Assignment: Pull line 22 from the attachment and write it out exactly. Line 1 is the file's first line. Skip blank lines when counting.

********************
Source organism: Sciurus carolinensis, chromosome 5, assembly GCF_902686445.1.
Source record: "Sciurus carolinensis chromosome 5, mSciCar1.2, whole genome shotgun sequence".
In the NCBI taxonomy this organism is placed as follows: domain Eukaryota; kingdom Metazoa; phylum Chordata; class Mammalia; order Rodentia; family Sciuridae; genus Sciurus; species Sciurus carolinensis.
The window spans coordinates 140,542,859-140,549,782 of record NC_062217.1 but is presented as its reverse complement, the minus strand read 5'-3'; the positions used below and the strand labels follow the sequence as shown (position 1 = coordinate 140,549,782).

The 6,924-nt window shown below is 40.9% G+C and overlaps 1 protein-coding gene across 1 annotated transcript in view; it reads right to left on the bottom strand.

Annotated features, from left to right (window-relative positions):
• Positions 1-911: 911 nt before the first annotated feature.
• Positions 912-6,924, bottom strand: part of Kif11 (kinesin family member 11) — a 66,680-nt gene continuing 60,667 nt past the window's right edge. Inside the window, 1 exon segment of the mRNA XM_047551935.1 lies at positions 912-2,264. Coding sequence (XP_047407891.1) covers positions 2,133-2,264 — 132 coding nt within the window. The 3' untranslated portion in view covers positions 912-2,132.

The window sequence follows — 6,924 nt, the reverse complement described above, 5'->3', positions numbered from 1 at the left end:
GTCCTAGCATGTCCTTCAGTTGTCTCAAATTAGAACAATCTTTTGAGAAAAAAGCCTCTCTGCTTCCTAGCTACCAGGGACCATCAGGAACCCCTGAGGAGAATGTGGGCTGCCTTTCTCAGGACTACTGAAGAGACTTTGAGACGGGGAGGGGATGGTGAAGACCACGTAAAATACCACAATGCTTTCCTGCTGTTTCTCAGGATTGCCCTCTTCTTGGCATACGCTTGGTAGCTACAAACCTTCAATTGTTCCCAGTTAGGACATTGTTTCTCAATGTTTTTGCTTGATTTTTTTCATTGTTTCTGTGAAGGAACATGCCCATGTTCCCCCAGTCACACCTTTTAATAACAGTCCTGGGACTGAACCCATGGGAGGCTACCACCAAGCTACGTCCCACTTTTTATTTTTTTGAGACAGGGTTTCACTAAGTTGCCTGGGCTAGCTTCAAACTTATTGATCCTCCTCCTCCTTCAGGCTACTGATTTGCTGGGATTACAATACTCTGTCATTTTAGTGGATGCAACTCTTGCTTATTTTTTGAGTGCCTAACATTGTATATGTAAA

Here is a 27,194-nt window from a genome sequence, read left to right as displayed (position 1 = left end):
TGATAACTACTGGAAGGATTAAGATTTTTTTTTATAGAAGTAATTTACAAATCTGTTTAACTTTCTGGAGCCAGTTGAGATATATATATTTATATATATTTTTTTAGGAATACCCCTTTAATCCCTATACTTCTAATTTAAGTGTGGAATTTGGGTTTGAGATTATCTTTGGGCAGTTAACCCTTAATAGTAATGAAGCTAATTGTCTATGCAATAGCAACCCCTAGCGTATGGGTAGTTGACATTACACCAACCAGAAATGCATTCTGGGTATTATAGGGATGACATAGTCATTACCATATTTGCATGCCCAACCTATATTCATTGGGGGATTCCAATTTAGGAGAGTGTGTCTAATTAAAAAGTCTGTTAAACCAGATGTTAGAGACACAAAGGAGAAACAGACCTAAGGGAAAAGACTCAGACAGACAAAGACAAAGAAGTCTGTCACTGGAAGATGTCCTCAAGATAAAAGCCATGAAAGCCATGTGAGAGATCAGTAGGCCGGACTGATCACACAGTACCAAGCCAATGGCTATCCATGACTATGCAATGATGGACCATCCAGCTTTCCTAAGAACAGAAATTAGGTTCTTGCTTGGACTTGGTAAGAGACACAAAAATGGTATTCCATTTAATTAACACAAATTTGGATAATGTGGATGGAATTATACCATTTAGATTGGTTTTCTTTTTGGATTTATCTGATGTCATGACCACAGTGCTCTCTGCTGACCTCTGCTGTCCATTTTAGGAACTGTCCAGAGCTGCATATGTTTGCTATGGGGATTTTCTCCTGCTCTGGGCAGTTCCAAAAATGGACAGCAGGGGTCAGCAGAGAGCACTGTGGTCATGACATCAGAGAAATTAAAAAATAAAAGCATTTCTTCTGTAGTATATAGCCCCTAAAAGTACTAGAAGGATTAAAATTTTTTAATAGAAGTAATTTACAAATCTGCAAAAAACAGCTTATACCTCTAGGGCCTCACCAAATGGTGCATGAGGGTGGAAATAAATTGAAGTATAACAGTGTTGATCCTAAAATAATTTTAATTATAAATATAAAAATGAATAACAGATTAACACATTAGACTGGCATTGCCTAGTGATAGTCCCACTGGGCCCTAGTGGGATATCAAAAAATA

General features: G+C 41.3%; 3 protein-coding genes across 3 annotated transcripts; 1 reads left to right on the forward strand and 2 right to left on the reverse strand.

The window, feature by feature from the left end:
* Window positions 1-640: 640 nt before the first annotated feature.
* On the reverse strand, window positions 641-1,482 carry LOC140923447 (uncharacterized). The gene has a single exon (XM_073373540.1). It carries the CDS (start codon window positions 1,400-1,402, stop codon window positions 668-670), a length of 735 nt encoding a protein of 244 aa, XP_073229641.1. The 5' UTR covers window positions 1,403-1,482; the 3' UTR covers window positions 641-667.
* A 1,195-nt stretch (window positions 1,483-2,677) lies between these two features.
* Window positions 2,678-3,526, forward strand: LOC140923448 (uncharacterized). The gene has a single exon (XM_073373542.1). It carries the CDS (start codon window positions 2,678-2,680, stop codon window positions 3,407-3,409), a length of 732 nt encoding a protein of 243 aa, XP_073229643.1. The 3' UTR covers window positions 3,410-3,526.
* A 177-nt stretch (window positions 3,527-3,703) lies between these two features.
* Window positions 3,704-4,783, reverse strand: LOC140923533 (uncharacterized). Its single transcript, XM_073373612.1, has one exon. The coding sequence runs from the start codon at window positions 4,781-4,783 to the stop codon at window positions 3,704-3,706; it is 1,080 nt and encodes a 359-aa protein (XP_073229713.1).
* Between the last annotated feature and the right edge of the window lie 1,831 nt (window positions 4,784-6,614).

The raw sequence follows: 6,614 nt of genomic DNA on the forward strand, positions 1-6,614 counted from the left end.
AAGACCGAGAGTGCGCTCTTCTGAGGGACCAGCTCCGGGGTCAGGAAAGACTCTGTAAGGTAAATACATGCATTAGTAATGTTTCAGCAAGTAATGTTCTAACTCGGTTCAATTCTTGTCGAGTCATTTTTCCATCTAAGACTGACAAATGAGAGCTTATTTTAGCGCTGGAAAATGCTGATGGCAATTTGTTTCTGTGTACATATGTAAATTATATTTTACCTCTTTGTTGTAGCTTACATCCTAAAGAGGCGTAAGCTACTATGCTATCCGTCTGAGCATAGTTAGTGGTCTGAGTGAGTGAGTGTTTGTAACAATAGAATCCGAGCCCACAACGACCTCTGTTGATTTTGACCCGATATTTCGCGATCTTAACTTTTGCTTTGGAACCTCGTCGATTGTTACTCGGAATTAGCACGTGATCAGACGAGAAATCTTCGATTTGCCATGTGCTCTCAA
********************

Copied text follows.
The raw sequence follows: 6,614 nt of genomic DNA on the forward strand, positions 1-6,614 counted from the left end.